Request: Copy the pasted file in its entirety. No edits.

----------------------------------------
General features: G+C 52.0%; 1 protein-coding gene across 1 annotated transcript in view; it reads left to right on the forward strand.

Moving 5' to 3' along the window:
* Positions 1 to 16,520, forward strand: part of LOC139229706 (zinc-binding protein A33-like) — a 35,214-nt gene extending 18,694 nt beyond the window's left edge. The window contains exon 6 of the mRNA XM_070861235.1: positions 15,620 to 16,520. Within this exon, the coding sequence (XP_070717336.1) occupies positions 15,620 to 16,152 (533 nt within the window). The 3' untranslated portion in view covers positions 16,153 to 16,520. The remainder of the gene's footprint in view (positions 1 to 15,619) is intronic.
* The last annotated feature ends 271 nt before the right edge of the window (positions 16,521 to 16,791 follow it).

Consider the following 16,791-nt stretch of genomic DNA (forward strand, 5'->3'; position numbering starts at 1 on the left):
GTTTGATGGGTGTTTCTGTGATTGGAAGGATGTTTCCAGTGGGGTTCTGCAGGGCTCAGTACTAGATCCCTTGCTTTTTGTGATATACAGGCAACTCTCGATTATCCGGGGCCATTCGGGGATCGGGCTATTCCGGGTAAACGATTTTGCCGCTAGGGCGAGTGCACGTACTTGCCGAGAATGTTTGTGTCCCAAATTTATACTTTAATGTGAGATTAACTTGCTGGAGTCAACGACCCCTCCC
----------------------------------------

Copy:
General features: G+C 52.0%; 1 protein-coding gene across 1 annotated transcript in view; it reads left to right on the forward strand.

Moving 5' to 3' along the window:
* Positions 1 to 16,520, forward strand: part of LOC139229706 (zinc-binding protein A33-like) — a 35,214-nt gene extending 18,694 nt beyond the window's left edge. The window contains exon 6 of the mRNA XM_070861235.1: positions 15,620 to 16,520. Within this exon, the coding sequence (XP_070717336.1) occupies positions 15,620 to 16,152 (533 nt within the window). The 3' untranslated portion in view covers positions 16,153 to 16,520. The remainder of the gene's footprint in view (positions 1 to 15,619) is intronic.
* The last annotated feature ends 271 nt before the right edge of the window (positions 16,521 to 16,791 follow it).

Consider the following 16,791-nt stretch of genomic DNA (forward strand, 5'->3'; position numbering starts at 1 on the left):
GTTTGATGGGTGTTTCTGTGATTGGAAGGATGTTTCCAGTGGGGTTCTGCAGGGCTCAGTACTAGATCCCTTGCTTTTTGTGATATACAGGCAACTCTCGATTATCCGGGGCCATTCGGGGATCGGGCTATTCCGGGTAAACGATTTTGCCGCTAGGGCGAGTGCACGTACTTGCCGAGAATGTTTGTGTCCCAAATTTATACTTTAATGTGAGATTAACTTGCTGGAGTCAACGACCCCTCCC